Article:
• (3/5)
    A very quaint period piece with some satire and hyperbole thrown in for fun.
  • (5/5)
    Surprisingly prescient in many ways, though some details were overlooked even by the standards of the time in which it was written (being shot out of canon capable of escape velocity – it's putting all its thrust into the initial shot and none thereafter, because it's not a missile – would cause sufficient g forces to kill you). Perhaps this is the fault of the characters, and not the author, but I cannot recall anyone involved having thought about how to get back.
  • (4/5)
    What a quirky little book! The synopsis sounds ridiculous by today's standards; design a 900 foot cannon to shoot a huge ball to the moon using cotton impreganted with some highly flammable substance as 'fuel' (called Pyroxite)And yet the book is laced with good sound science that one would expect to find in a modern hard SF book! The distance to the moon is known as is its orbital velocity and details such as the apogee and perigee of the moon are figured into the itineray. Its all jolly good fun with a mild poke at the Americans-even though the main characters are American and it reads as if written by an American, at times one detects the odd poke at the 'Yankees' as Verne's character refers to his colleagues. A group called the Gun Club form with the intention of making bigger and better arms, but when peace is declared its members feel somehow deprived of an enemy to fight and so must look elsewhere. Then up pops the idea of a huge gun, bigger than anything they have seen before, and it will be used to fire a cannon at the moon to gain relations with the selenites up there (i.e. colonise!) and plant the American flag declaring the world theirs! But thats how people thought back in the day, and bear in mind this was written over 100 years before the 1969 moon landing!All in all quite incredible and great fun!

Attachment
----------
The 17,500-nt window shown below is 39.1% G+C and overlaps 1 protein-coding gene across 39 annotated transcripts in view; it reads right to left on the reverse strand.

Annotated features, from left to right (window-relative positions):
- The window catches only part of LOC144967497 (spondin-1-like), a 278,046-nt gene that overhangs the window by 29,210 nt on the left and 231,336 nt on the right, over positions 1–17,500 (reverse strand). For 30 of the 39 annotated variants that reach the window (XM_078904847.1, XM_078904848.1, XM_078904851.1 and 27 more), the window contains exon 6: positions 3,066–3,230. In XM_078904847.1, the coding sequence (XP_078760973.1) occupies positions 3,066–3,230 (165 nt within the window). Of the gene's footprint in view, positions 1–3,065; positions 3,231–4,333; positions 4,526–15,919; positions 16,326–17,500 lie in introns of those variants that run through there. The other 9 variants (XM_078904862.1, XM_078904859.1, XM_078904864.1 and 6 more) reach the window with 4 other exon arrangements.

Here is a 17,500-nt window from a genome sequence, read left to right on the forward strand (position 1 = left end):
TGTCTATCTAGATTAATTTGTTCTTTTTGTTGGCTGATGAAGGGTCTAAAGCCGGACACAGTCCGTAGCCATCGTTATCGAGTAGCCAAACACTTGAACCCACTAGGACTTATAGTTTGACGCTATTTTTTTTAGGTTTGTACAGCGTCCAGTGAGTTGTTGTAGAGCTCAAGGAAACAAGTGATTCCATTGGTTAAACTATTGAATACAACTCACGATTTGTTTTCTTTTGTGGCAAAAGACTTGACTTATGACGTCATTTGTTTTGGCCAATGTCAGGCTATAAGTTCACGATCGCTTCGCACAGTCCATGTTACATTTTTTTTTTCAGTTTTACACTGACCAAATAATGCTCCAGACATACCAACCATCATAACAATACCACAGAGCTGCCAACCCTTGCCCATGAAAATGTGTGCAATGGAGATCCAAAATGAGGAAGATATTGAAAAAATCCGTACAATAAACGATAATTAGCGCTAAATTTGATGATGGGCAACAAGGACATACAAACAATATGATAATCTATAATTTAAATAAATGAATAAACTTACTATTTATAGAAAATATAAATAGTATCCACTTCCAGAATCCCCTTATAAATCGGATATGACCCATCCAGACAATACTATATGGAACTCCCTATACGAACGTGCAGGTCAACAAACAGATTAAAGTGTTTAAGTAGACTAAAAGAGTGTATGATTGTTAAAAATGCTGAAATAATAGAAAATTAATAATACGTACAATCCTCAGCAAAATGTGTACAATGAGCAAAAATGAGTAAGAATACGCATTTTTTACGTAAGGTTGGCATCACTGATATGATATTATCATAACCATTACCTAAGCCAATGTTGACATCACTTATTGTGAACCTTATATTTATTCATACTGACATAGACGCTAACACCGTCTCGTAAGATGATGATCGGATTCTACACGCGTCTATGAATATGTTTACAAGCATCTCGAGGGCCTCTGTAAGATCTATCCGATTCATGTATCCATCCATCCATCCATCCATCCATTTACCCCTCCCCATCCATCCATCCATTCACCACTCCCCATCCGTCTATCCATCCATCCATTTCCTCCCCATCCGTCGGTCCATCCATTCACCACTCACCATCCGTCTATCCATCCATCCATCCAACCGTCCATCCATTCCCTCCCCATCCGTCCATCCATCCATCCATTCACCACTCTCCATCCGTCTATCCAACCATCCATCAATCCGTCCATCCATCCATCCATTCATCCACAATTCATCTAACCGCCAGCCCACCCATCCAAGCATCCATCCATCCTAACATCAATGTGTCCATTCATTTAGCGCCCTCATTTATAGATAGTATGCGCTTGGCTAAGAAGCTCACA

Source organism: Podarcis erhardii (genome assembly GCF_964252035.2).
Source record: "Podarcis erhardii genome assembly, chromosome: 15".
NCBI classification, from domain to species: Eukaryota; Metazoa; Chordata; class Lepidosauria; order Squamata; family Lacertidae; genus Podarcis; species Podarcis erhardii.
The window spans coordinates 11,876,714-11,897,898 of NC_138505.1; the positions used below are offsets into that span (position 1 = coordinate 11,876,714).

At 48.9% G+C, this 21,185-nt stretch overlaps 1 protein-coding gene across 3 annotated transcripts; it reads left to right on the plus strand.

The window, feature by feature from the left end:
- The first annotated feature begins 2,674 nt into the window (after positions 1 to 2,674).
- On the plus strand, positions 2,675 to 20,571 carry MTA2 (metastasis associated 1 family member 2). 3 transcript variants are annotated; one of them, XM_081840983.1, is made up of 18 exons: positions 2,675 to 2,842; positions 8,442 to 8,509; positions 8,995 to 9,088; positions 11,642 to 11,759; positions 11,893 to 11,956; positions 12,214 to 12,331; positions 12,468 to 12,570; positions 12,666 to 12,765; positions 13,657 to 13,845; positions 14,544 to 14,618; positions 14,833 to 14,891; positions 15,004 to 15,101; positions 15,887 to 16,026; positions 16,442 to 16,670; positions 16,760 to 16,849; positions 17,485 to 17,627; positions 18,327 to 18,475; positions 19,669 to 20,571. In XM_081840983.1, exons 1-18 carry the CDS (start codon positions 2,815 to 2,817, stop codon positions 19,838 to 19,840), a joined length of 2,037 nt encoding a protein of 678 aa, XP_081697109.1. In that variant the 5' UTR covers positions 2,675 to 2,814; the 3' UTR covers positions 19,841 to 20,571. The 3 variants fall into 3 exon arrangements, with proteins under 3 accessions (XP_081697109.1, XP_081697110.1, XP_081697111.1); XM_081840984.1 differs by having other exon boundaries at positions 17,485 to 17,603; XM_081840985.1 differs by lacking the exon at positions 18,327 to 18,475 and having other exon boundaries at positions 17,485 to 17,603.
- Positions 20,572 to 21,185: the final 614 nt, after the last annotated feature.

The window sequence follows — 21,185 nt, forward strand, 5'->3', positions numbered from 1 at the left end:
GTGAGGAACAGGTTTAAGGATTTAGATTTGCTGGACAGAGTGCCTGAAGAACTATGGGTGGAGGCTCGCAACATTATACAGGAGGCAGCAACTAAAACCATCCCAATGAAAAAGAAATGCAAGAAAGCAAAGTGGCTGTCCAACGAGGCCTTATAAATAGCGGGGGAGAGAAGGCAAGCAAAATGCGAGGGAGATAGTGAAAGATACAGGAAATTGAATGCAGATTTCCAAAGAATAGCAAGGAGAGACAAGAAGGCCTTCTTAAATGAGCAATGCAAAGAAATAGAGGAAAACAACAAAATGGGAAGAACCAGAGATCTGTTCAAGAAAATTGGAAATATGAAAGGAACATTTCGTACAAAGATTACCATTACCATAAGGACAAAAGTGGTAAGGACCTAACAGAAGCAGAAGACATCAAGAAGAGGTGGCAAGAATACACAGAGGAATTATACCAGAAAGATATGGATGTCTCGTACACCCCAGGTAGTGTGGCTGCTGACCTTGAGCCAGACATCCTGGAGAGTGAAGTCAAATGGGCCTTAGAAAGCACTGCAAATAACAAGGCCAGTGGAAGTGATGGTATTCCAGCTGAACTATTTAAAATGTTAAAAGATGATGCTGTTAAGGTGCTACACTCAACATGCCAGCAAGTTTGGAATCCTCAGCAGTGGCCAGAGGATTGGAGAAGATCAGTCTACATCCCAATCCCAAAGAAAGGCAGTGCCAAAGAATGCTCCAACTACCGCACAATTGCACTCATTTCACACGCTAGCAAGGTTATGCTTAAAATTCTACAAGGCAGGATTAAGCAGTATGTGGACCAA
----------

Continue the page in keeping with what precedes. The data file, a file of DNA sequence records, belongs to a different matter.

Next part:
• (2/5)